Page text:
Born Leonard McGurr, the Brooklyn-born street artist burst onto the scene — quite literally — in the seventies, by graffiti “bombing” subway cars as they passed through Manhattan’s subway tunnels. By the early ‘80s, he’d graduated onto canvas, regularly showing his works at the Fun Gallery, a Lower East Side institution, alongside Keith Haring, Jean-Michel Basquiat and Richard Hambleton, sometimes known as “the godfather of street art.”
Catch Futura solo show at Magda Danysz Gallery in Shanghai on YOUTUBE!
But the artist, then known as Futura 2000, always proffered a style unique to his contemporaries, creating works that veered towards abstraction and eventually spun off into their own school of street art. Performance art also shaped the early stages of his career, as he painted live on stage during The Clash’s 1981 European tour, produced albums for the band and later teamed up with front man Mike Jones to record a track.
As Y2K rolled around, McGurr dropped the numerical appendage to his name, which he’d adopted as a teenager when the turn of the century seemed a long way off. The streamlined moniker also hints at a new chapter in his constantly evolving style, which is evidenced by the diversity of works on display in the factory-turned-gallery.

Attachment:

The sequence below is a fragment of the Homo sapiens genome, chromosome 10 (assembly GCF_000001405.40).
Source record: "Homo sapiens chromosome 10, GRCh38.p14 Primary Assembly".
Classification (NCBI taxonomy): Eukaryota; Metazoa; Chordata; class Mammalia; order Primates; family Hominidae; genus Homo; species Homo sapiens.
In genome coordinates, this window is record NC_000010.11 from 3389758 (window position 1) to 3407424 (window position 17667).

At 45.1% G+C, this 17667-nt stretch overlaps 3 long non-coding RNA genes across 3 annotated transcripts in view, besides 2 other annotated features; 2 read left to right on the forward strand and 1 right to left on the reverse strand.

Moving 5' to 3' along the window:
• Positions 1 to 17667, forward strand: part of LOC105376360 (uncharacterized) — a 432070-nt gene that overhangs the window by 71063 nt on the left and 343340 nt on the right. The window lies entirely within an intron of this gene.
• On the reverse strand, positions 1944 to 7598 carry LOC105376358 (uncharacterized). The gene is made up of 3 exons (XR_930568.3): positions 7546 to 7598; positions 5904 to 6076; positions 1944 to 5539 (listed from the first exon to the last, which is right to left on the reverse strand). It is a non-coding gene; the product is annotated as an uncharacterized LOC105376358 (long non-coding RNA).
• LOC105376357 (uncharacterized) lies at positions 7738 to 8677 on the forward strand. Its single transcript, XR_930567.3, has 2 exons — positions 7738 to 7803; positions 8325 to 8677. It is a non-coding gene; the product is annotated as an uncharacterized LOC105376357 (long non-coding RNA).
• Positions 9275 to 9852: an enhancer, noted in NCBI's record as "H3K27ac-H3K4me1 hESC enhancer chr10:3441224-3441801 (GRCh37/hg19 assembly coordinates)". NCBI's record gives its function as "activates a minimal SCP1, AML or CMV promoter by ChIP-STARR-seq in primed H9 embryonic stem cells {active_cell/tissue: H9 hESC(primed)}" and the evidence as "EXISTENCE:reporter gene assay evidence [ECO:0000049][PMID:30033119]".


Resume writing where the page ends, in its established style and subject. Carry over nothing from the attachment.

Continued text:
What is Futura’s style?
Futura’s eclectic style, which he defines as “abstract expressionism,” also surprises by offering elements that don’t look possible with a spray can. Some canvases drip streaks of color so thin they evoke the fine lines of a paintbrush. Others evoke a gentle tie-dye.
Futura’s signature element, an eternity symbol made of interlocking circles, is a constant theme, along with works named for various Shanghai streets. Photography and sketches appear throughout the exhibition, including a series of selfies.
–by jswanson206 – Thu, Nov 27, 2014 11:30 AM City Weekend